But then again, the Supreme Court ruled in favor of extending habeas corpus to Guantanamo detainees before, and even Republicans don't entirely trust the President to have the only say in who goes to jail and for how long. I mean c'mon. What if we get a Democrat President?


Sir Arthur Conan Doyle's Art of Reduction

An average United States citizen learns how to swim.

Right now I'm slowly making my way through The Complete Sherlock Holmes. I say slow because I read about as fast as slow-to-mid-level student of the third grade, and if that isn't enough of a hindrance, the object itself is a pretty impressive tome of somewhere around 1100 pages. Still, even a person as dense as myself is forced to pause for a second.

"There's something going on here," I muse to myself, "that reads a little funny."

Some further thoughts occur. In Doyles' stories, Sherlock Holmes is a very shrewd mind capable of deducing a number of things because he treats his mind like an attic. As he states,
"you have to stock it with such furniture as you choose. A fool takes in all the lumber of every sort that he comes across, so that the knowledge which might be useful to him gets crowded out, or at best is jumbled up with a lot of other things, so that he has a difficulty in laying has hands upon it."
A novel thought, and one that becomes a theme in Doyle's stories.

His epistemology, extracted from various comments and plot lines, must read something like this: There are too many things in the world to know, so many in fact that it would be impossible to learn even a fraction of them, so the person who is truly wise will pick one specialty and will have no concern for anything else. In true late-enlightenment fashion, these specialties are not always bound by traditional disciplines. Holmes has perfected the art of solving crimes, and even the word perfected might be an understatement. In order to do so, he had to take relevant data from Botany, Geology, Chemistry, Anatomy, and a number of other traditional fields, but as a student in any of them, Watson tells us, he would be limited at best.

Many other characters become the victims of depending too much on one discipline. Lestrade, a Scotland Yard detective who is energetic and good at the physical task of gathering evidence, sometimes doesn't know what he's looking at once he's got it. Many of the criminals have studied some profession or another, but end up getting caught because they have no consideration for the art of crime. And that is exactly how Doyle thinks of it, as an art-form.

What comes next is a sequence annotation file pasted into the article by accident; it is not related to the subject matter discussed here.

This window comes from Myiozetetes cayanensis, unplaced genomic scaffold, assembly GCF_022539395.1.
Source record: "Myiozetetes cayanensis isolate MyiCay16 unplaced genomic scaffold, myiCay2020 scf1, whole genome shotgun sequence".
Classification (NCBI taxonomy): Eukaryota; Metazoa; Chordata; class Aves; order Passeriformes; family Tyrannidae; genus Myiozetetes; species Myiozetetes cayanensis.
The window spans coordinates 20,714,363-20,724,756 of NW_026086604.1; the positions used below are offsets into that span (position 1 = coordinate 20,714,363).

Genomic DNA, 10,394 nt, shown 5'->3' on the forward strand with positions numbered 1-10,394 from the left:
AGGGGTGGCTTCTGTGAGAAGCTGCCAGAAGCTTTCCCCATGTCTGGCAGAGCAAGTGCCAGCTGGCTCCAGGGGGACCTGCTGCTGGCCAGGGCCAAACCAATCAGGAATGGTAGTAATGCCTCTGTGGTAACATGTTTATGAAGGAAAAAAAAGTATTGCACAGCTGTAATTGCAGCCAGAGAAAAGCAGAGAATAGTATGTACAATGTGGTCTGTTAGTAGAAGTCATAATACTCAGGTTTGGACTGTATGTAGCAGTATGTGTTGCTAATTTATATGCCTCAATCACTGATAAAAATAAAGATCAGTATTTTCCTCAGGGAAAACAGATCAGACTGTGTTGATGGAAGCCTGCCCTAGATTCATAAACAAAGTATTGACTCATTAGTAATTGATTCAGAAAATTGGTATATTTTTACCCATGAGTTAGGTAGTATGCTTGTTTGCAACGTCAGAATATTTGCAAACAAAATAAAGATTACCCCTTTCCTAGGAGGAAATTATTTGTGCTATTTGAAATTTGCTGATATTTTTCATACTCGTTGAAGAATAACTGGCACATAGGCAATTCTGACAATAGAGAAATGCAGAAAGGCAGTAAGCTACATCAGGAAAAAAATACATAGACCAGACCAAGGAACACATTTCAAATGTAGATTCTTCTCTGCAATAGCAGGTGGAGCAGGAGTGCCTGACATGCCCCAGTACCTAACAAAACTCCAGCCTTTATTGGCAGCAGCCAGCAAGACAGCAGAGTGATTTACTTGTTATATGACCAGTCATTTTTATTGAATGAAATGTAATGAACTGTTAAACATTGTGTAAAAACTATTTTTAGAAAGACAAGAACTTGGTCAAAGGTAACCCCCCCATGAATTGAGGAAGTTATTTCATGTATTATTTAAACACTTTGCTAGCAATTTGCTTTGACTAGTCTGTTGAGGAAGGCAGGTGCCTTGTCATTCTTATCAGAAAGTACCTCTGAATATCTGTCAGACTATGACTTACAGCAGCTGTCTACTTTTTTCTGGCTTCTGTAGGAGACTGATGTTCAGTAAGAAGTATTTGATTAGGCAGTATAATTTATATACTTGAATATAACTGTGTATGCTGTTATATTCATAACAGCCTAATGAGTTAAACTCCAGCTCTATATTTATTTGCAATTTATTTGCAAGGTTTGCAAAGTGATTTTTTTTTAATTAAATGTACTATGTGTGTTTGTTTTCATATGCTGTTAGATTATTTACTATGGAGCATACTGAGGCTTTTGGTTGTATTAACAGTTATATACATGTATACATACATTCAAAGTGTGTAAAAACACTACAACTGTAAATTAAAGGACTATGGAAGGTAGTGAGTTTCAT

Professor Moriarty, Holmes' arch-villian, is not psychologically disturbed, did not come from a bad home, and is a functioning member of society. He turns to crime because, as he studied the field the exact same way Holmes did, he found that he would rather use his knowledge to his own advantage and not for the aid of others. There is no indication that he is less knowledgeable than Sherlock Holmes, and that is what makes him the most dangerous.

So what makes an average guy like me hesitate? Well, outside of the fact that in the US criminals are archetypically shown as being somehow motivated to crime by psychological problems, fits of rage, or mere stupidity (perhaps a mixture of the three), and rarely have any claim to knowledge, our standard detective is a bit of a cad. On CSI our detectives can be seen labouring over a case for twelve hours a day, studying all the evidence, cataloging the minutia, memorizing it, taking everything into account before finding the deranged person who was not operating rationally at the time. Epistemologically, that says something rather backwards in our view of humanity, perhaps something like this: In order to gain knowledge, you must study hard, follow the methods you were taught in school, and work really long hours (or else you're just some crazy and being a crazy means you're also probably a criminal).

Considering that Holmes very rarely has a case he does not solve in three days or less, a side-by-side comparison says something about our method of attaining success. In our view, if you go through the process that you've been taught, you will succeed. In Doyle's view, it takes more than bookwork (and more than an adversary, really) to succeed, it takes an intentional narrowing of one's focus and a concerted effort to clean out all other things over a lifetime. It also takes the imagination to see a new study between the established fields that are taught to everyone else.

The difference in ideology is noticeable in reality, and I have to say I'm a little worried. Our typical media impressions appear to reinforce the institutions of education that are becoming rapidly outdated, and telling kids to study hard isn't enough anymore to ensure their success. Further, we appear to be telling people that you don't necessarily have to be smart to hold a job, you just have to be willing to work a lot of hours, and if that is true, our corporations are going to hit some major road-blocks when all they have left are automatons in their leadership roles. Thinking between established fields to find new technologies, new methods, and new ideas are what has made the United States the economic force that it is. Teaching kids that they have to develop a creative mind and apply that creativity to their studies, not just get good grades, and that they have to take charge of their own education, puts more responsibility on their shoulders and forces them to learn. Instead of teaching our society at large that they only need to sit back and take notes, I would rather teach them, as Holmes teaches Watson, that in order to succeed, "you need a little imagination." Does that notion read a little funny?


The Sanctity Of Life